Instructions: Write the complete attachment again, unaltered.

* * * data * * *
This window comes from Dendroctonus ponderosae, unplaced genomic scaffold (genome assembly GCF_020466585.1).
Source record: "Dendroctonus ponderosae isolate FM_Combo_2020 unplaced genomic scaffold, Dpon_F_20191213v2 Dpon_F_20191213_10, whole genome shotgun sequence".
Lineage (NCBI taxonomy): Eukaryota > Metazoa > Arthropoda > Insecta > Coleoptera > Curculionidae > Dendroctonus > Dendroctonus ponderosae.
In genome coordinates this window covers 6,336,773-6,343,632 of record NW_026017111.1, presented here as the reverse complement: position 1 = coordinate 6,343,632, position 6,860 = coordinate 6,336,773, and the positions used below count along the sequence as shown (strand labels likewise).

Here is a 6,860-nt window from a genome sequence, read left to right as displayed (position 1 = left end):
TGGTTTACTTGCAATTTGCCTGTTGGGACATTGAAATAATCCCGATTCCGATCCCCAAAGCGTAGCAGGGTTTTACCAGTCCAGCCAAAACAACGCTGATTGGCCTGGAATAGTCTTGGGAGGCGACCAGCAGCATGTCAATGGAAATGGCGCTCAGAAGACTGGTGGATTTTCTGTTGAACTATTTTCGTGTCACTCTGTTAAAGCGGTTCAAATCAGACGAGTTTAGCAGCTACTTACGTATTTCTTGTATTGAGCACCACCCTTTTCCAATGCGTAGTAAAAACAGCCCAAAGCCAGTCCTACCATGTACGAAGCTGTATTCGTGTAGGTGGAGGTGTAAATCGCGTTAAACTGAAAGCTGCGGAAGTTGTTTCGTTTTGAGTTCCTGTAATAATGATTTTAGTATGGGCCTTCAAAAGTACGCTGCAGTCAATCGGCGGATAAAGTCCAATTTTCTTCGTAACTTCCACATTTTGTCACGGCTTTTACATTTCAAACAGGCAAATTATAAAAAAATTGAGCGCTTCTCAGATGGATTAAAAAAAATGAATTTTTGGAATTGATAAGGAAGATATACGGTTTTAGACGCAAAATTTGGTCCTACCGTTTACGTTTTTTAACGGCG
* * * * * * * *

This window comes from Dendroctonus ponderosae, unplaced genomic scaffold (genome assembly GCF_020466585.1).
Source record: "Dendroctonus ponderosae isolate FM_Combo_2020 unplaced genomic scaffold, Dpon_F_20191213v2 Dpon_F_20191213_10, whole genome shotgun sequence".
Lineage (NCBI taxonomy): Eukaryota > Metazoa > Arthropoda > Insecta > Coleoptera > Curculionidae > Dendroctonus > Dendroctonus ponderosae.
In genome coordinates this window covers 6,336,773-6,343,632 of record NW_026017111.1, presented here as the reverse complement: position 1 = coordinate 6,343,632, position 6,860 = coordinate 6,336,773, and the positions used below count along the sequence as shown (strand labels likewise).

Here is a 6,860-nt window from a genome sequence, read left to right as displayed (position 1 = left end):
TGGTTTACTTGCAATTTGCCTGTTGGGACATTGAAATAATCCCGATTCCGATCCCCAAAGCGTAGCAGGGTTTTACCAGTCCAGCCAAAACAACGCTGATTGGCCTGGAATAGTCTTGGGAGGCGACCAGCAGCATGTCAATGGAAATGGCGCTCAGAAGACTGGTGGATTTTCTGTTGAACTATTTTCGTGTCACTCTGTTAAAGCGGTTCAAATCAGACGAGTTTAGCAGCTACTTACGTATTTCTTGTATTGAGCACCACCCTTTTCCAATGCGTAGTAAAAACAGCCCAAAGCCAGTCCTACCATGTACGAAGCTGTATTCGTGTAGGTGGAGGTGTAAATCGCGTTAAACTGAAAGCTGCGGAAGTTGTTTCGTTTTGAGTTCCTGTAATAATGATTTTAGTATGGGCCTTCAAAAGTACGCTGCAGTCAATCGGCGGATAAAGTCCAATTTTCTTCGTAACTTCCACATTTTGTCACGGCTTTTACATTTCAAACAGGCAAATTATAAAAAAATTGAGCGCTTCTCAGATGGATTAAAAAAAATGAATTTTTGGAATTGATAAGGAAGATATACGGTTTTAGACGCAAAATTTGGTCCTACCGTTTACGTTTTTTAACGGCG